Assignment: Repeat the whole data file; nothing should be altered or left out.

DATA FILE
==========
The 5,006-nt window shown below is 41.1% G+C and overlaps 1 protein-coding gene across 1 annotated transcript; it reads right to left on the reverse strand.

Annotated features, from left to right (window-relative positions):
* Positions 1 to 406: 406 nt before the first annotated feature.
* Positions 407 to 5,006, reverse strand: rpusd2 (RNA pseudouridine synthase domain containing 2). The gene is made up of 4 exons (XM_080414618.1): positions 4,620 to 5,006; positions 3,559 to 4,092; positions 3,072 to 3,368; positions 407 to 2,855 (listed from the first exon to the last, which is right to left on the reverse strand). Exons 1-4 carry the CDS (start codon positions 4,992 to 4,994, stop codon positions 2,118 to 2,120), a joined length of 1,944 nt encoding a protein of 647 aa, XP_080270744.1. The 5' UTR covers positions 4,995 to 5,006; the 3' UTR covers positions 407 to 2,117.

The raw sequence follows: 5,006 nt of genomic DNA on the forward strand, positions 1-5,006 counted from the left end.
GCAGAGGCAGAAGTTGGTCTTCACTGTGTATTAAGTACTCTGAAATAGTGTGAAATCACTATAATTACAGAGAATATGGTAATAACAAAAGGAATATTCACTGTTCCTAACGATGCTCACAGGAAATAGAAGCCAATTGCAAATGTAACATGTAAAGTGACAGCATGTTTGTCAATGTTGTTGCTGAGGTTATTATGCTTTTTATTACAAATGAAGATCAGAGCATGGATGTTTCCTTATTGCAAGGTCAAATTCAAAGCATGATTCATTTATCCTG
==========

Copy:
The 5,006-nt window shown below is 41.1% G+C and overlaps 1 protein-coding gene across 1 annotated transcript; it reads right to left on the reverse strand.

Annotated features, from left to right (window-relative positions):
* Positions 1 to 406: 406 nt before the first annotated feature.
* Positions 407 to 5,006, reverse strand: rpusd2 (RNA pseudouridine synthase domain containing 2). The gene is made up of 4 exons (XM_080414618.1): positions 4,620 to 5,006; positions 3,559 to 4,092; positions 3,072 to 3,368; positions 407 to 2,855 (listed from the first exon to the last, which is right to left on the reverse strand). Exons 1-4 carry the CDS (start codon positions 4,992 to 4,994, stop codon positions 2,118 to 2,120), a joined length of 1,944 nt encoding a protein of 647 aa, XP_080270744.1. The 5' UTR covers positions 4,995 to 5,006; the 3' UTR covers positions 407 to 2,117.

The raw sequence follows: 5,006 nt of genomic DNA on the forward strand, positions 1-5,006 counted from the left end.
GCAGAGGCAGAAGTTGGTCTTCACTGTGTATTAAGTACTCTGAAATAGTGTGAAATCACTATAATTACAGAGAATATGGTAATAACAAAAGGAATATTCACTGTTCCTAACGATGCTCACAGGAAATAGAAGCCAATTGCAAATGTAACATGTAAAGTGACAGCATGTTTGTCAATGTTGTTGCTGAGGTTATTATGCTTTTTATTACAAATGAAGATCAGAGCATGGATGTTTCCTTATTGCAAGGTCAAATTCAAAGCATGATTCATTTATCCTG